The Internet is a social medium. We blog, Facebook, Tweet, and Tumbl to have conversations.
By participating in these conversations, we build connections, grow our networks, and even make friends.
In many ways, blogs and Twitter have become the new intellectual “salons” where people hang out to trade ideas, opinions, and feelings. Establishing yourself as a regular is a great way to forge connections with other people in your field. And, if you ever write a book or launch a product yourself and want to set up a blogging tour, those relationships are going to be vital to making it happen.
If you’ve ever found yourself staring at an empty comment field for half an hour, trying to think of the wittiest, most insightful, or most original thing to say, don’t worry—becoming a master commenter is easier than you think. Here are some ideas to get you started:
Answer a question.
Many bloggers end their posts with a question related to their topic, such as “Would you self-publish?” or “What do you think about the new Mac OS?” Some bloggers even ask questions just for fun, like “What’s your favorite break-up song?”
Questions like this are the perfect place to start your commenting career. You don’t need to think up a brilliant new angle on the topic or worry about introducing yourself—all you need to do is chime in with your answer.
Share a personal experience.
If you have a personal connection to an issue raised in a blog, or expertise in a certain field, go ahead and share it. You might say something like “I self-published a book last year and I would definitely put more thought into cover design if I did it again” or “As an interaction designer, I find the new OS frustrating because…”
It’s okay to talk about yourself in a comment. After all, the person blogging is sharing tons of their personal experiences and/or expertise—by reciprocating, you’re establishing a relationship and adding value to the discussion.
Studies have shown that complaining, gossiping, and other “negative” forms of communication actually play a key role in establishing feelings of friendship and solidarity. So if your target blogger just posted a rant or a lament, why not comment saying “I hear you, brother!” or “I was disappointed by that movie, too.”
Commiserating can create a feeling of closeness, even among strangers. Just like strangers in a coffee shop can connect by trading gripes about the terrible weather, strangers on a blog can find common ground by chatting about the things that get their goat.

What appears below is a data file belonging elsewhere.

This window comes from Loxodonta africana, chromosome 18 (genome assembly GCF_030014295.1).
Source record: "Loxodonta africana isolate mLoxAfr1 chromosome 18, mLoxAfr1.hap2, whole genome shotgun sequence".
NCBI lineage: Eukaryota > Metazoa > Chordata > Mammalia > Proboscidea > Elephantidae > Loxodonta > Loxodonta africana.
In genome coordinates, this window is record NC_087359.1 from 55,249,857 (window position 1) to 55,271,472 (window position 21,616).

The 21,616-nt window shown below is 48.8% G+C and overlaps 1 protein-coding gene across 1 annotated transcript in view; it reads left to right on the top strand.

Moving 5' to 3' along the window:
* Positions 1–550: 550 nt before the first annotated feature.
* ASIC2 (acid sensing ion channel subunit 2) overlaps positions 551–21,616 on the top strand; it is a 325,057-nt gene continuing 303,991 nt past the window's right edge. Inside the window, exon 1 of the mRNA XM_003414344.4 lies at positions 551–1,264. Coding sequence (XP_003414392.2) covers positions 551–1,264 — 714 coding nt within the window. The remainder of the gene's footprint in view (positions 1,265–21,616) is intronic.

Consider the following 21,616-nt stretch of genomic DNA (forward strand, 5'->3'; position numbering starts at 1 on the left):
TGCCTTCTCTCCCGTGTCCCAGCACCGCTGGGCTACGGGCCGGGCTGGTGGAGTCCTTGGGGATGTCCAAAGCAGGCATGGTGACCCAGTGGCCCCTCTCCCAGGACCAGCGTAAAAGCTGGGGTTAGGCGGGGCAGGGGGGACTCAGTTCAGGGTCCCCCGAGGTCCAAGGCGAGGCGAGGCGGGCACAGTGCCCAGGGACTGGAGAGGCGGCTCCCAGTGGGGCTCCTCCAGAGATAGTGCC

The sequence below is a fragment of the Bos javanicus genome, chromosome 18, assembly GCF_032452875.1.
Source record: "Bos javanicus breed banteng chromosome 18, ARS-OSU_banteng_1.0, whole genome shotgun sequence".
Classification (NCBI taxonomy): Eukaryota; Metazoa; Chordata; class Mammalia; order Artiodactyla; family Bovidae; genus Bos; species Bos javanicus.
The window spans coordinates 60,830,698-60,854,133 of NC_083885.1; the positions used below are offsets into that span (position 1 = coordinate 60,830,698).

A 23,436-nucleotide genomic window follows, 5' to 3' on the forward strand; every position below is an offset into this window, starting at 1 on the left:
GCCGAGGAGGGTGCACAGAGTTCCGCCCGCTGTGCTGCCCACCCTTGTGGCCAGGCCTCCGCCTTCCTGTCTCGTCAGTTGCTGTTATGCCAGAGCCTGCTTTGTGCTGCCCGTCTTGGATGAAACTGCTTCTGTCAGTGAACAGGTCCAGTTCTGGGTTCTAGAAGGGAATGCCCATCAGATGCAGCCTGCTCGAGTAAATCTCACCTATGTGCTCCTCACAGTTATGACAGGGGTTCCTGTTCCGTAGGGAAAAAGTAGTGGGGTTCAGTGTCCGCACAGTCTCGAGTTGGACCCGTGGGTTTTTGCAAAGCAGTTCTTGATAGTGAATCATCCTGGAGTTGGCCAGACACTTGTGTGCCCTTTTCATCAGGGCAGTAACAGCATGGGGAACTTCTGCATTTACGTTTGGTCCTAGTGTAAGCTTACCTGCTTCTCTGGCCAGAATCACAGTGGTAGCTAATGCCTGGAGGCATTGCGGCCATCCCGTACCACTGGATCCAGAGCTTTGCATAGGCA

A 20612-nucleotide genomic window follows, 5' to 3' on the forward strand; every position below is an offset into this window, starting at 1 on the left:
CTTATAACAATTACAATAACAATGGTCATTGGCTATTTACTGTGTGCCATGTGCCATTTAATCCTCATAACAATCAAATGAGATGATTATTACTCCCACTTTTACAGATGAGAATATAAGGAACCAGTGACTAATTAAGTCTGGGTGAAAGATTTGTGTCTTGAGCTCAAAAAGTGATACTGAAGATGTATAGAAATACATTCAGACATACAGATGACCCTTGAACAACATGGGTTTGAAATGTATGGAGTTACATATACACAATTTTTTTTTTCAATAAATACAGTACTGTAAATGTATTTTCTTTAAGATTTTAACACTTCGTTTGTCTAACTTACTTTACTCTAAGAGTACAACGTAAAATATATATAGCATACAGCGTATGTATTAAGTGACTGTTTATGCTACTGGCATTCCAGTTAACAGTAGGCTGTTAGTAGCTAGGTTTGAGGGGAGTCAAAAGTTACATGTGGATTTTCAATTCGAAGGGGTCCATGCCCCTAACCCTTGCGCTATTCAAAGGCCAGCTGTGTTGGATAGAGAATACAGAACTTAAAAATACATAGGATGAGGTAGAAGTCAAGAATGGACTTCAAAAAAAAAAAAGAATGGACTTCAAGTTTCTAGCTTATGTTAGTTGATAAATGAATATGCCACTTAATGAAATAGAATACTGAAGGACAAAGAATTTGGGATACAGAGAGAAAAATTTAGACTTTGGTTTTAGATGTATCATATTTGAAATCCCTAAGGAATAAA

Share a link.
Have you read an article somewhere else that sheds light on your blogger’s topic? Drop a link into your comment with a quick note explaining why you’re sharing it. You might say: “There was an article about this in the Washington Post recently—here’s the link” or “Have you seen this interview with the director? Neat stuff.”
Say “thank you.”
Sometimes, a blog post doesn’t lend itself to much discussion. If you’ve read something entertaining, moving, or useful, you can always poke your head in and say “thank you,” “beautiful post,” or “this made my day.”
Show some personality.
Some commenters have an intellectual style. Others are funny, argumentative, or just plain friendly. Everybody’s commenting style is different, just like the various regulars at a coffee shop can be counted on to be sarcastic, flirtatious, or shy. Your commenting style is something that will emerge with time—you shouldn’t force it or feel that you have to act a certain way. Just be yourself, and soon commenting will come as naturally to you as ordering your “usual” drink.
Come back often.
The most important part of being a regular is just showin’ up. Week by week, post by post, you’ll develop a presence and personality that others will start to recognize. You’ll get to know the other commenters, and they’ll get to know you. You might not realize it, but bloggers find just as much inspiration and fresh ideas from their regular commenters as readers get from their favorite blogs.
Commenters are a crucial part of the blogging ecosystem, and becoming a great one is an increasingly valuable social skill.